The appeal cites concerns similar to those PERC submitted in its opposition comment on the draft permits in July, which included concerns about compliance with Maine statutes, technical ability and financial ability.

A common concern, one also cited by some members of the Legislature’s Joint Standing Committee on Environment and Natural Resources, is that the Fiberight and MRC plan does not comply with the state’s solid waste hierarchy of reduce, reuse, recycle, compost, process, change to energy and lastly, as a final option, burying trash in a landfill. Fiberight needs a certain amount of trash to sustain itself, although the CEO has said that towns still can run recycling programs if they tell the company beforehand. Sending the trash to the Crossroads landfill in Norridgewock is a fall-back option and possible bridge if the plant isn’t built by the time the PERC contract expires.

The appeal said that the permit approval was “arbitrary, capricious, and an abuse of discretion given the contradictory and conflicting nature of the assertions in applications.”

O’Meara said PERC and Exeter are confident they will prevail in the appeal and the energy companies “wouldn’t have gone down this road if they hadn’t felt there were real and serious grounds.”

At stake are millions of taxpayer dollars and hundreds of thousands of tons of trash. Some area towns, such as Oakland, China and Vassalboro, have committed to 15-year contracts with Fiberight. Other municipalities, including Waterville and Winslow, are looking for other options.

About a decade ago, the MRC was faced with a decision on what to do when its long-term waste disposal contract with PERC expires in 2018 at the same time a deal to provide above-market-rate electricity between Emera Maine and PERC also expires. PERC had been getting three times the regular market rate from Emera Maine.


To ensure the plant’s viability, the tipping fees, or charge on the amount of waste a processing plant receives, will increase to $84 to $89 per ton in 2018. MRC members now pay $76 per ton, which drops to $59 per ton after rebates from PERC.

The MRC had determined that it would be too expensive for its towns to stay with PERC, and determined Fiberight was a better alternative financially and environmentally. By the end of July, 108 of the MRC’s 187 municipalities had committed to stay in the MRC and send their trash to the Fiberight plant, and departing members will either stay with PERC or find other ways to deal with their trash.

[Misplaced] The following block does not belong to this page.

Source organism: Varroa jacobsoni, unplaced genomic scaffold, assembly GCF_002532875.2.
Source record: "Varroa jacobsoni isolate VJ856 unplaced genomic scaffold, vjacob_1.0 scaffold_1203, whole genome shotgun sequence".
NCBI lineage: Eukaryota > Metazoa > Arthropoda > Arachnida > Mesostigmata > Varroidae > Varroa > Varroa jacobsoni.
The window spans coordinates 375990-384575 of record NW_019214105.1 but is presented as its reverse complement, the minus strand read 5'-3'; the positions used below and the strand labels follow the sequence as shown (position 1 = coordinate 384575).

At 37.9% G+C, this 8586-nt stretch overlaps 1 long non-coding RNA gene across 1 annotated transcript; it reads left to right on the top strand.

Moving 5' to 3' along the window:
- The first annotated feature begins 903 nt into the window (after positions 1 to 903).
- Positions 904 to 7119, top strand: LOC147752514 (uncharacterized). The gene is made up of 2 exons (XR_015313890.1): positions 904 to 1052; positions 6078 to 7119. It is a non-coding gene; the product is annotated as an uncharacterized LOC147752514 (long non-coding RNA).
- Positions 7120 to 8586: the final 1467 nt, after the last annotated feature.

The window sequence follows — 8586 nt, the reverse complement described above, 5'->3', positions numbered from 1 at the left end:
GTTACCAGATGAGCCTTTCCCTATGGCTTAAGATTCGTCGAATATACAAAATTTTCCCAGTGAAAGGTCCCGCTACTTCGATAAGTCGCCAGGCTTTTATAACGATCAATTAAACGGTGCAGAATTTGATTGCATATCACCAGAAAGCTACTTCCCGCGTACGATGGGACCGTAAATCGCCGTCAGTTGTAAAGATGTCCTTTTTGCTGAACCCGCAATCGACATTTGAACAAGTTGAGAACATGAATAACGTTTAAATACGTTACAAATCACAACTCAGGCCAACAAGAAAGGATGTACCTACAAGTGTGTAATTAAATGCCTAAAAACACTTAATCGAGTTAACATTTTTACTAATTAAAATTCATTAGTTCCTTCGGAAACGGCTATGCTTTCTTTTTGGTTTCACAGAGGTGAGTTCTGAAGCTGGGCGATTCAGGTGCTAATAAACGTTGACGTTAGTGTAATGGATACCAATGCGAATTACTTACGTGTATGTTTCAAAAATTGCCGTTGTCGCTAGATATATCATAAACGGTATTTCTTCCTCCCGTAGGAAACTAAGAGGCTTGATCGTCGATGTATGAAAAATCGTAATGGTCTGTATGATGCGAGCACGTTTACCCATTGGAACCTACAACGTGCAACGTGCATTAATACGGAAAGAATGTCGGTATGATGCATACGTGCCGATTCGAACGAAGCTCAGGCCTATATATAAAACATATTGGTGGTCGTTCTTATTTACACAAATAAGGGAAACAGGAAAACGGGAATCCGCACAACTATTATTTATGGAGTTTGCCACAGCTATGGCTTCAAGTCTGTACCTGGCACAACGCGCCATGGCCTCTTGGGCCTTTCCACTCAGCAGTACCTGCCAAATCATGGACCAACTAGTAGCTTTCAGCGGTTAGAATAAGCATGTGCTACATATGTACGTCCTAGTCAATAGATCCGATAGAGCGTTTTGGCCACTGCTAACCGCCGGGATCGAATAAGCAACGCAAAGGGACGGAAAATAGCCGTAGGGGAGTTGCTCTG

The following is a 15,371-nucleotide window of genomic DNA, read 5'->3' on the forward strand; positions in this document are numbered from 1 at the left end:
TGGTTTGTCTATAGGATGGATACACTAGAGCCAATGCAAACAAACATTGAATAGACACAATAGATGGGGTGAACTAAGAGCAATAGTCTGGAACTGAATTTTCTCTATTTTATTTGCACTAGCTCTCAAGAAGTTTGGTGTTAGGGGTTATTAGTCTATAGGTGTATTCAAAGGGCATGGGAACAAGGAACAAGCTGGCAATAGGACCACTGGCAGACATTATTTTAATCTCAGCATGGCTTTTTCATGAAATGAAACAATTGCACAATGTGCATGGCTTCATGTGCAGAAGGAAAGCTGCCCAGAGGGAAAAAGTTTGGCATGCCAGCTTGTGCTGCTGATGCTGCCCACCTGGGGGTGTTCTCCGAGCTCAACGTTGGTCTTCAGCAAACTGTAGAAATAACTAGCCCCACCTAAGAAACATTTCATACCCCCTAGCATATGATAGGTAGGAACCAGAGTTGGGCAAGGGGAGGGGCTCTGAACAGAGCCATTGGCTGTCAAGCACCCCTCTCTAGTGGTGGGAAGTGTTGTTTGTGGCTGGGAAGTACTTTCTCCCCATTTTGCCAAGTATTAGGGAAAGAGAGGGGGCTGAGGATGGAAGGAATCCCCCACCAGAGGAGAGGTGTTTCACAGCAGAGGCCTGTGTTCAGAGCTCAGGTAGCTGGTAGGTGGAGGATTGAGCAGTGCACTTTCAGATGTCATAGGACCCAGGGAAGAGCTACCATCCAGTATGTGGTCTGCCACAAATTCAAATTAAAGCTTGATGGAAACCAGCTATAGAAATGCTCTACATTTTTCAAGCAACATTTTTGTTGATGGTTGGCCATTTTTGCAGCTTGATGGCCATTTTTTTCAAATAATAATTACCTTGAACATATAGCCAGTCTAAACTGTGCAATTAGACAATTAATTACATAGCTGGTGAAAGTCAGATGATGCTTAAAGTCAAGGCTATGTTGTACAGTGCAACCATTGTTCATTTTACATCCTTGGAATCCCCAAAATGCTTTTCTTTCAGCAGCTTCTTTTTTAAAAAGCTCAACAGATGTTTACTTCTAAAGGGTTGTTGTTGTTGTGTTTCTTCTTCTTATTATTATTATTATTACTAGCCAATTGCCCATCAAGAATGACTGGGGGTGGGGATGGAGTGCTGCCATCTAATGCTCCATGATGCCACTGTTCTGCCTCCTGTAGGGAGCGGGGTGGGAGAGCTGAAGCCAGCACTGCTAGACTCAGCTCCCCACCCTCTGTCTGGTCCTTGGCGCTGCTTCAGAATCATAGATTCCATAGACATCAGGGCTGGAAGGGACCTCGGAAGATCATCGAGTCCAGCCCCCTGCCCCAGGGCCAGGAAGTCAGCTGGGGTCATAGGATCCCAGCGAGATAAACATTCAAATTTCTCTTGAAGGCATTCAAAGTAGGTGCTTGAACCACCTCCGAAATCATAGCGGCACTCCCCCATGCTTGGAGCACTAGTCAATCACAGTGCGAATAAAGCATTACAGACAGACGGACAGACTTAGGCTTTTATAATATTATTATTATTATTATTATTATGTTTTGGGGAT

The MRC board, at its July 29 meeting, voted to increase threefold the budget for project development and engineering services for the Fiberight project, from $140,000 to $479,462. The money is coming out of the MRC’s reserve fund.

The MRC underestimated how much legwork would be involved in explaining the Fiberight project to residents and officials in its member communities, and a longer-than-expected state permit process compounded the problem, officials said at the meeting.

The MRC originally thought it would take six to seven months to get the permits from the DEP, but it ended up taking about a year.

Lounder said July 29 that the DEP “took the extra care and time that it needed.”


The MRC also alleges that USA Energy Group misused shared partnership money for lobbying purposes of which the MRC did not approve. A judicial settlement conference, which is closed to the public, is scheduled for Aug. 24, and a trial date has been set for Oct. 3 in case those settlement efforts fail.

The board at the July meeting recommended increasing legal advocacy spending by $23,000 to a total of $71,000. The board approved all of the committee’s recommendations unanimously.

Madeline St. Amour – 861-9239

Twitter: @madelinestamour

Comments are no longer available on this story